I can never make up my mind whether it is a good thing to be part of a Stamp Collecting “forum” or “group”.
There are two good reasons why I don’t associate with other stamp collectors. The first reason is that I am NOT like other stamp collectors. The second reason is that I AM like other stamp collectors.
Take a post I made on a forum about a month ago. I showed a pic of some Irish kiloware I had just received and noted I had some sorting to do. So far…so benign.
A fellow member of the forum noticed a Che Guevara stamp in the middle of the pile of stamps and asked tersely what country was issuing Che Guevara stamps. Another member said “Ireland”. I did not get involved in the discussion but watched it develop. Poster #1 was amazed as “Ireland is a religious country”. A third poster leapt on him “Ireland is not religious…Che had Irish blood”.
Other posters jumped on the bandwagon “would Ireland issue a stamp for Adolf Hitler?” “Or Timothy McVeigh” (ie the American mass murderer who was the Oklahoma bomber.
I emphasise that I was not involved in this discussion. It was certainly an eye-opener. I did not report my discomfort to the moderators who have a mission statement about politeness and respect. But as the moderators let it pass, it is either a measure of their lack of observation or worse…they agree with the comments.
Let us unpack this.
Why did Ireland issue a stamp commemorating Che Guevara? Well the publicity states he was “a revolutionary, physician, author and diplomat”. The official First Day Cover has the famous quote from Che’s father “in my sons veins flowed the blood of Irish rebels”.
The proposal for the stamp passed the scrutiny of the Stamp Committee of An Post and got approval from a government which is “centre-right” in European terms.
But of course Republic of Ireland was born in violent revolution. Few Irish folks regret it. In fact we are rather proud of it. Freedom is rarely given. Sometimes it has to be taken. Sometimes very brave men and women stand up for what is right and sometimes they (mostly) win.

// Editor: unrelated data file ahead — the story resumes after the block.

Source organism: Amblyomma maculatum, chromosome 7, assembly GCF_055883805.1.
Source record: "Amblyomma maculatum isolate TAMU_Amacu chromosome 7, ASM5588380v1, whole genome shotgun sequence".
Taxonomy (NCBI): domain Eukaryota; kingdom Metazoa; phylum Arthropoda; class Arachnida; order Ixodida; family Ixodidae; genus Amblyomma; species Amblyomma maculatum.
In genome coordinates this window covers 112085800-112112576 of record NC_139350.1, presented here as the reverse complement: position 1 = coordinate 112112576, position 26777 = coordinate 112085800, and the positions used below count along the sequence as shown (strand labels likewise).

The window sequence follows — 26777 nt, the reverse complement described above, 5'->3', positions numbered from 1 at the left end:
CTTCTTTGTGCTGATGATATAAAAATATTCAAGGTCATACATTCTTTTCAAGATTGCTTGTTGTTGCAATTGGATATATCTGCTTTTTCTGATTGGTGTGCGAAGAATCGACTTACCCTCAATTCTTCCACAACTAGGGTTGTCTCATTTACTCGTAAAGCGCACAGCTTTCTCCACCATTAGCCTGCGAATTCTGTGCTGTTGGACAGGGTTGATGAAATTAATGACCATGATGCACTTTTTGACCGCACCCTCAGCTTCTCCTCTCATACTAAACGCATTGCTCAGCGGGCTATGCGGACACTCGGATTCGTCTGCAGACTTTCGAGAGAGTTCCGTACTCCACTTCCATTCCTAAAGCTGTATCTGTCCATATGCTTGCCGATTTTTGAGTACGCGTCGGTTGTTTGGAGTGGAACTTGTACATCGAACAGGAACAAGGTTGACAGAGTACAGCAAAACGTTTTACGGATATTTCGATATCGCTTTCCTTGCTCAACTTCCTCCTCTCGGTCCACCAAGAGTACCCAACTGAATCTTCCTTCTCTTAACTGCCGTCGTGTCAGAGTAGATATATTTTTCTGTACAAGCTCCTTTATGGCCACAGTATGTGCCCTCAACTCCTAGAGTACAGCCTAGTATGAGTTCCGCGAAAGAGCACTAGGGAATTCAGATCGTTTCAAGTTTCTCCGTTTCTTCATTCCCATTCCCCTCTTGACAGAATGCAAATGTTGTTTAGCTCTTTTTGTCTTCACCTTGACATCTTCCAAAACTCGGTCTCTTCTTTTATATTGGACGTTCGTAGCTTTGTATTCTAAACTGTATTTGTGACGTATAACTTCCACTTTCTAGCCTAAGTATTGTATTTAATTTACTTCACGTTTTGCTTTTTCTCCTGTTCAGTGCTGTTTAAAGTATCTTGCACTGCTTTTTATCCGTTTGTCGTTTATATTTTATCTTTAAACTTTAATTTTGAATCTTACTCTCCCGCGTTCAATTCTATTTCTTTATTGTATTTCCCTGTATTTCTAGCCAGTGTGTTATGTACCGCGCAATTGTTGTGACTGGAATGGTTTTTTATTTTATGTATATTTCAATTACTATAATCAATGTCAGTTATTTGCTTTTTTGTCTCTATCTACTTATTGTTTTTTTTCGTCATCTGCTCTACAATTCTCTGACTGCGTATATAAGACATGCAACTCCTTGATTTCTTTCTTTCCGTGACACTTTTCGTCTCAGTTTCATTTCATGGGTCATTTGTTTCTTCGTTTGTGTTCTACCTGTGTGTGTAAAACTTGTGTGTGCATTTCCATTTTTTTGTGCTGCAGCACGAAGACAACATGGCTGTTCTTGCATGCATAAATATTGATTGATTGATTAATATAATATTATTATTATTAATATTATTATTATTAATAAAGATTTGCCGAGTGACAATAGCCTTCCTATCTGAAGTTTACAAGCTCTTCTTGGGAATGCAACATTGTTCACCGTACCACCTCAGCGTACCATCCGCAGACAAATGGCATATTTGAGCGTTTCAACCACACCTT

The Irish Rebellion of 1916 was a centrist and leftist revolution. It leaves a legacy where even a centre-right government has an ethos that is supportive of Freedom…whether it is Latin America or Palestine.
It is Who We Are.
But is there a contradiction in a religious country honouring Che Guevara? Well the person who leapt into the discussion to say that Ireland is not religious is also wrong. Simply put, Ireland is both religious and not religious. It is not so binary. Recent Referendums supporting Equal Marriage and Womens Right to Choose was supported by both people who are religious and not religious.
But was Ché “Irish”? Well certainly he had the heritage. He visited in the 1950s. The iconic image of Ché is by an Irish artist, Jim Fitzpatrick. But many like me (a socialist) wear a Che Guevara Tshirt. Whatever our politics, it is a symbol…as much about counter-culture as socialism.
Of course the Timothy McVeigh comment is just plain stupid and provocative.
And Adolf Hitler? Well that’s a bigger statement. Lets unwrap that.
Ireland and World War 2 is an old chestnut. Ireland was neutral? Was it?
Unlike the other parts of the British Empire, Canada, Australia and New Zealand…Ireland did not follow the “Mother Country” into War. A sore point with Britain as the Anglo-Irish Treaty( that ended Irelands War of Independence less than twenty years previously) saw Britain lose several port cities in 1938. And that certainly damaged Britains war effort in the Atlantic Ocean.
Yet when Belfast in the “UK” was attacked by the Luftwaafe, the Irish government sent their fire engines into Belfast, a flagrant breach of neutrality and warned the Germans that an attack on any part of Ireland was an attack on all of Ireland. The Germans never came back and “Northern Ireland” was just about the safest place in the “UK”. I don’t suppose the Germans were quaking in their jackboots at the thought of the Irish fighting them. But keeping Ireland neutral was important.
So Ireland was neutral…just like Spain, Sweden, Belgium, Netherlands, Luxembourg etc. Ah you think I am right about Spain and Sweden but wrong about the others. Well, they WERE neutral until they were attacked. And that was also Ireland’s position.
And er ….the United States of America was as neutral as Ireland. So why the criticism?
When I was a teenager, I had a friend who was a very good amateur boxer. I used to think that was cool but as he often said, his skill meant that he could not respond to challenges by other young men. Just smile and walk away.
Having a History degree and being on an online “Stamp” forum is a bit like being a very skilled boxer in a crowded bar. No matter the provocation, the boxer cannot punch an incompetent hoodlum. And no matter the provocation, there is no point in me arguing with an idiot.